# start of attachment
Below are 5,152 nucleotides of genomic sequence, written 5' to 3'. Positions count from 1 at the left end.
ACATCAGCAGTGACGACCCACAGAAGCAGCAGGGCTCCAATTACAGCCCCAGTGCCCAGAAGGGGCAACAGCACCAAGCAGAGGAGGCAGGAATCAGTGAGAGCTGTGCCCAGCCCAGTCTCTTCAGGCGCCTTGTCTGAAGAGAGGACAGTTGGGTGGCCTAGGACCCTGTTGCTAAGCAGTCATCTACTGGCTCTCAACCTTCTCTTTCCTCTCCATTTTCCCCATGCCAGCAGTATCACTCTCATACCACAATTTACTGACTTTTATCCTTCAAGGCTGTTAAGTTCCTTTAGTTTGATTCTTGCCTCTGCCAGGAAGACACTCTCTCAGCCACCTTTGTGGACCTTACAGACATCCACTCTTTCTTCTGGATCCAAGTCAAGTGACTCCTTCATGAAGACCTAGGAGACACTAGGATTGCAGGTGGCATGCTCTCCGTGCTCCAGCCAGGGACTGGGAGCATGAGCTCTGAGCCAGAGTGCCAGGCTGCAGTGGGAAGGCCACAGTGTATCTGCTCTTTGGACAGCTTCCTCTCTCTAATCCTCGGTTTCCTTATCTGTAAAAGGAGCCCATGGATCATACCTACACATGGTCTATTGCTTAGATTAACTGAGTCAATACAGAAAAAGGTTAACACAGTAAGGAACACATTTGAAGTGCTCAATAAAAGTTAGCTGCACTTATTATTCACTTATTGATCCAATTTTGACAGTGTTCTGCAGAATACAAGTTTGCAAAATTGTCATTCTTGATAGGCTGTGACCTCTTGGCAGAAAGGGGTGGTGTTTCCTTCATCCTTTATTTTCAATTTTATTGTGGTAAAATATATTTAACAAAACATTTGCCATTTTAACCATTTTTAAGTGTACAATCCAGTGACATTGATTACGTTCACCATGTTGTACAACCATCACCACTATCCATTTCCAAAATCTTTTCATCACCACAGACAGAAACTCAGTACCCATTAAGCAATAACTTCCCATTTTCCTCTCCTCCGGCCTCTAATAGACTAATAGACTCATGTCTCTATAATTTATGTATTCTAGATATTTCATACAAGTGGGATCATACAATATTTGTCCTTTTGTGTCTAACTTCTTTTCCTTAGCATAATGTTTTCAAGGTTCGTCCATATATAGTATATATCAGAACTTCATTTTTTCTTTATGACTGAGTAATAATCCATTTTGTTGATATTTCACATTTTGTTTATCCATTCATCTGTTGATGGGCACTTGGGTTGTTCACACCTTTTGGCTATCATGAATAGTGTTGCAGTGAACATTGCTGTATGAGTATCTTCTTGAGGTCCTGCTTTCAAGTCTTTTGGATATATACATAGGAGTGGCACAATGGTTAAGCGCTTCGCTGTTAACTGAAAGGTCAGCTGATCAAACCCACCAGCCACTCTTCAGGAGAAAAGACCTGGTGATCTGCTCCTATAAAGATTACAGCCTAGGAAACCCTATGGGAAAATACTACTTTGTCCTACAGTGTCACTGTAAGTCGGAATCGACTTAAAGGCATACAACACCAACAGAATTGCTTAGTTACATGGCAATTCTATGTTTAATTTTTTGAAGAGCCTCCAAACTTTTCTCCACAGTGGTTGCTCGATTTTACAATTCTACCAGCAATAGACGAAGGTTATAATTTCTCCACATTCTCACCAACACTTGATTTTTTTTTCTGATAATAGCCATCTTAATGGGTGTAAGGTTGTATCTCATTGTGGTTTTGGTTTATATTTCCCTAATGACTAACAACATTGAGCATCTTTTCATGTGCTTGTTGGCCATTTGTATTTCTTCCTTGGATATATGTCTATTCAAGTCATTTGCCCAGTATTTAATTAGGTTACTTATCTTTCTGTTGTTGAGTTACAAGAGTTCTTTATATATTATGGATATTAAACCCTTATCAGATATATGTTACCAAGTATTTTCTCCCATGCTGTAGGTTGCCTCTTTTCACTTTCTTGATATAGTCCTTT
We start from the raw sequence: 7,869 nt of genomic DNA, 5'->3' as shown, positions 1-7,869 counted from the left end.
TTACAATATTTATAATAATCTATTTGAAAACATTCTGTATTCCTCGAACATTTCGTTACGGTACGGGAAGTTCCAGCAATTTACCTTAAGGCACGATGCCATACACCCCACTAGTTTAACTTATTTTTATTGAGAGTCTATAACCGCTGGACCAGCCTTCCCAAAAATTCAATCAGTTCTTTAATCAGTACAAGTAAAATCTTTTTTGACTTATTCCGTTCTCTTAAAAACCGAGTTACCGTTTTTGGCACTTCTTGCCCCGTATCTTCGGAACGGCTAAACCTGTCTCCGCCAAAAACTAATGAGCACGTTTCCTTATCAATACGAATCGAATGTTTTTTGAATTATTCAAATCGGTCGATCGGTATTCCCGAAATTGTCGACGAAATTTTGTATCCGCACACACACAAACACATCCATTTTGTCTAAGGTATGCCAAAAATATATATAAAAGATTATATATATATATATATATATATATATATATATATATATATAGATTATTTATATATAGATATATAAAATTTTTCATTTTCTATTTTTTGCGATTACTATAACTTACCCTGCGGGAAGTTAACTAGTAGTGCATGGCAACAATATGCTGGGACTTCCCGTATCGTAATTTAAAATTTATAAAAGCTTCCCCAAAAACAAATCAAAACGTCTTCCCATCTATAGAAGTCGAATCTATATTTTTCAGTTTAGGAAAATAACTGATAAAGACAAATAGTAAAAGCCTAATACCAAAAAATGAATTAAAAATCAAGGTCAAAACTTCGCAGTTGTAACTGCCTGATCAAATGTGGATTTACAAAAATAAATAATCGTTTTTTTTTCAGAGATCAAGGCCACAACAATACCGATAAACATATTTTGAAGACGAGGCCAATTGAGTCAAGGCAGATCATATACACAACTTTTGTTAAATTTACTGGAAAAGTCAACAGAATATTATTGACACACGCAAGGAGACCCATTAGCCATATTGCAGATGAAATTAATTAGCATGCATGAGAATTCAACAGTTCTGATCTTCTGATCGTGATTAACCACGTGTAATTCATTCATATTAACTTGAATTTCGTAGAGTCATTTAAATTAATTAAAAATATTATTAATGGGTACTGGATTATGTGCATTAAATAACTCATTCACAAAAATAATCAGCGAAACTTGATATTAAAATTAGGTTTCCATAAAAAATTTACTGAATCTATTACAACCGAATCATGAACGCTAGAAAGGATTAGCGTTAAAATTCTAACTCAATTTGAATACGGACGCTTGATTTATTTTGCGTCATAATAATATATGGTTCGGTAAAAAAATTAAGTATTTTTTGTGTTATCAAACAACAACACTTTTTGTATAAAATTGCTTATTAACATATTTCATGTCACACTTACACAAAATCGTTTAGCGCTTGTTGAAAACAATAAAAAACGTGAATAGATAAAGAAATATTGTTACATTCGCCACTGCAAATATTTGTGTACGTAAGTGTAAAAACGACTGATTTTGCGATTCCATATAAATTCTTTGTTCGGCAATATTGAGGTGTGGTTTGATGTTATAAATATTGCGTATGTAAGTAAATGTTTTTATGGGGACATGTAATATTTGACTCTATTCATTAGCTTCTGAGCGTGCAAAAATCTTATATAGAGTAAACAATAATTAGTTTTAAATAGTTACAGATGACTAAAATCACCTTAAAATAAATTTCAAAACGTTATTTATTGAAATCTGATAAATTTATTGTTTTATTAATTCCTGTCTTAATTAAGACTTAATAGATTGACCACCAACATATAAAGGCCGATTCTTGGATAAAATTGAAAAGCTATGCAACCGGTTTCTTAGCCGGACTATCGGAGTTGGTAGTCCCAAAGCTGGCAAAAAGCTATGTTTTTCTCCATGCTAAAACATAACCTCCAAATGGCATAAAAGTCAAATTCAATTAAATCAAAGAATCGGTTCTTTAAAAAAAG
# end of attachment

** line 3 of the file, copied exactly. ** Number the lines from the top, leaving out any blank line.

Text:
We start from the raw sequence: 7,869 nt of genomic DNA, 5'->3' as shown, positions 1-7,869 counted from the left end.